When You Should Have Sex—Partnered or Solo—According to Your Chronotype

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It's an all-too familiar feeling: You and your significant other have just climbed into bed at the end of the day, and sex is the furthest thing from your mind. Maybe you feel a little anxiety about this—is the passion gone?—but according to Michael Breus, PhD, clinical psychologist and author of The Power of Whenthe problem isn't your relationship or sex drive, but rather your timing. In short, you may be trying to get busy when your body doesn't want to.

In fact, according to Dr. Breus, 72 percent of sexual encounters happen on what he calls "the convenience rhythm," meaning people are already in bed, their partners are available, and the sex doesn't interfere with work. (How romantic!) Typically, this turns out to be somewhere between 10 p.m. and 11:30 p.m., he says, which is rarely the optimal time to have sex.

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"Your hormone profile really isn't as advantageous as it could be for you to be having sex at that particular time," says Dr. Breus. "Later in the evening, we see a decline in testosterone, estrogen, progesterone, and even things like adrenaline and cortisol are all low while melatonin is high. Since melatonin is the sleep hormone, that's one indication, from a hormonal perspective, that it's not making a whole lot of sense to have sex later in the evening."

Instead, he proposes having sex on what he calls "the desire rhythm." According to this model, desire actually peaks in the morning, which is why morning sex is oh-so-good (just me?). This is because testosterone is highest in men and women in the morning, Dr. Breus explains.

And doing it in the morning has benefits for the day that are "squandered" by doing it at night, he says. It energizes you, reduces your stress, and enables creativity—plus, it floods you with "love hormones" like oxytocin that can boost your mood and increase feelings of connection with your partner throughout the day.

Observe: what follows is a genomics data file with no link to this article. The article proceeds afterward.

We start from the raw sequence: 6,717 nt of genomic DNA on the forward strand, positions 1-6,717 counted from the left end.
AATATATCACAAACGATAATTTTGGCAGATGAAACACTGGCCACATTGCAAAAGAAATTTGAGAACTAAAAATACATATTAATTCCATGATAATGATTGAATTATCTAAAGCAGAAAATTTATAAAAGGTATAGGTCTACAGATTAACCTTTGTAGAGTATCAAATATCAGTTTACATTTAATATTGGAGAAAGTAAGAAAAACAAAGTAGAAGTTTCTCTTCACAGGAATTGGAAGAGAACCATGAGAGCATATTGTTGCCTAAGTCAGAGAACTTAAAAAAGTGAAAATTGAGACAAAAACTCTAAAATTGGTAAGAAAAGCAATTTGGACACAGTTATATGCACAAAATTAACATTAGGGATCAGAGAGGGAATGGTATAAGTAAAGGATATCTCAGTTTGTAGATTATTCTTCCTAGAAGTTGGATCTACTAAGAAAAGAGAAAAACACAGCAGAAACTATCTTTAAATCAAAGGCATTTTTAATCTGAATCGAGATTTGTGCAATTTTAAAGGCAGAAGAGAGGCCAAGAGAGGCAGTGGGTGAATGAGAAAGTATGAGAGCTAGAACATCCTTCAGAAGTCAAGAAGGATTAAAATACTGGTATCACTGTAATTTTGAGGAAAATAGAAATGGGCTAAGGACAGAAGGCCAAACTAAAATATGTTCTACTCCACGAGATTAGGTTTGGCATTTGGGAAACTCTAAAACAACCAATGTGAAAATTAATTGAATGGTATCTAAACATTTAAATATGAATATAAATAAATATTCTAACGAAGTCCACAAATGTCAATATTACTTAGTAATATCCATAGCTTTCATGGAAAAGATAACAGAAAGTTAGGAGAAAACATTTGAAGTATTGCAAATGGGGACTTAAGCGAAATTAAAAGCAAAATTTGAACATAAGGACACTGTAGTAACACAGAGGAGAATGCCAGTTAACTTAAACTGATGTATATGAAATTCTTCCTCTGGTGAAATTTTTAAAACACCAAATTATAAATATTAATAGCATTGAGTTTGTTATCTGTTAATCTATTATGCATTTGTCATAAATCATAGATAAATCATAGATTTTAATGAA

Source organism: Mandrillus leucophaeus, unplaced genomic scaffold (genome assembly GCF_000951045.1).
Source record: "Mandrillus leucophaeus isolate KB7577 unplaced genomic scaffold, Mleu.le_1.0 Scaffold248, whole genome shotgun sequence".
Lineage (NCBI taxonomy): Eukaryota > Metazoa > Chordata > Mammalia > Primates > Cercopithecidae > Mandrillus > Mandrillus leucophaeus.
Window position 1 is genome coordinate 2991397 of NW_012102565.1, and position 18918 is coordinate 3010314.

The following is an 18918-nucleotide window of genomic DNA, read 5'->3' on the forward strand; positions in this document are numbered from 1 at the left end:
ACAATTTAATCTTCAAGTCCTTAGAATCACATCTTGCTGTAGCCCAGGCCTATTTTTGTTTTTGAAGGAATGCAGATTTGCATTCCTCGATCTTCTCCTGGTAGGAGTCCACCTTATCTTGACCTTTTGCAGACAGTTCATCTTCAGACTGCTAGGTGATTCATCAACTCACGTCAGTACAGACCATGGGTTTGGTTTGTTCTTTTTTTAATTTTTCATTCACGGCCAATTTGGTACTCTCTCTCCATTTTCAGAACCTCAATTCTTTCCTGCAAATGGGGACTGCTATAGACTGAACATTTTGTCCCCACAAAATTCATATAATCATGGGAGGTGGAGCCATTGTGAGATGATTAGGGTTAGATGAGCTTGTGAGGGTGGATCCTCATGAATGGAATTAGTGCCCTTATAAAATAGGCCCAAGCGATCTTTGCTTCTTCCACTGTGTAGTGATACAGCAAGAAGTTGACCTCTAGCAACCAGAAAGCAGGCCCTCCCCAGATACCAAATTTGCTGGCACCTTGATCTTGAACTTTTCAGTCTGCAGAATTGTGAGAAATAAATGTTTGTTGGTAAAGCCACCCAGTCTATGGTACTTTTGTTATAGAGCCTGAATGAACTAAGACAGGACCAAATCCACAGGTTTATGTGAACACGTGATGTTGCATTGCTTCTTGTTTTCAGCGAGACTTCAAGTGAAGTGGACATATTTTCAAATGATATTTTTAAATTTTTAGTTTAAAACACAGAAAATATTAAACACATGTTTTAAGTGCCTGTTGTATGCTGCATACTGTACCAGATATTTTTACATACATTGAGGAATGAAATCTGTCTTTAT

So, he encourages you to give it a shot, especially if you're in a sex slump. "Run the experiment. Is your performance better? It probably will be for guys, they will have a tendency to last longer, they will have far more erections, and their performance will actually be better. For women, it's more difficult to measure, but when you ask them, they almost always report that they'd rather have sex in the morning than at night," says Dr. Breus.

Of course, having sex early in the day is not always possible—nor is it universally preferable—so Dr. Breus has created a more involved guide that includes the best times to have sex based on your chronotype and your partner's chronotype. For the unfamiliar, chronotypes are the categories of unique individual circadian rhythms (preferred sleeping and waking times), under which most humans fall based largely on their genetics, but also age and environment. There are four chronotypes—dolphins, lions, bears, and wolves.

To figure out your ideal sex time, take Dr. Breus' chronotype quiz. Then, note yours and your partner's prefered windows: For dolphins, it's 8 p.m.; lions, 6 a.m. to 7 a.m., bears, 7 a.m. or 9 p.m., for Wolves, 10 a.m. or 10:30 p.m.

From there, you can simply cross-reference your best times with your partner's best times to see where you overlap. Or, if you want to get more exacting, Dr. Breus offers a detailed chart in his book which lists the best sex timing for all the various combinations of chronotypes, gender, and sexual orientations.

Even armed with this knowledge, however, sexing on any kind of a prescribed schedule can be difficult to impossible. If, ultimately, you can only have partnered sex at non-ideal times, Dr. Breus encourages masturbation during ideal times to reap some of the aforementioned benefits to your well-being. You can either do this when desire is highest (6 a.m. for Lions, 8 a.m. for Bears, and 10 a.m. for Wolves) or when you need to reduce stress (early evening for Lions, early afternoon for Bears, and early morning for Wolves). Dolphins, says Dr. Breus, are best off masturbating at 8 p.m. so as to reduce cortisol and enable sleep (they're the troubled sleepers of the bunch!).

And as for that late-night, partnered sex, Dr. Breus says you essentially need to lower your expectations around it to match your hormonal reality at that time. "Be less judgmental, add more variety, and try to decide that at least once a month, you're going to ship the kids off to the grandparents' house, or whatever it may be, and have sex in the morning," he suggests. After all, your "passion" is likely still there—it's just heading into hibernation mode at the exact moment you're trying to rouse it into action.

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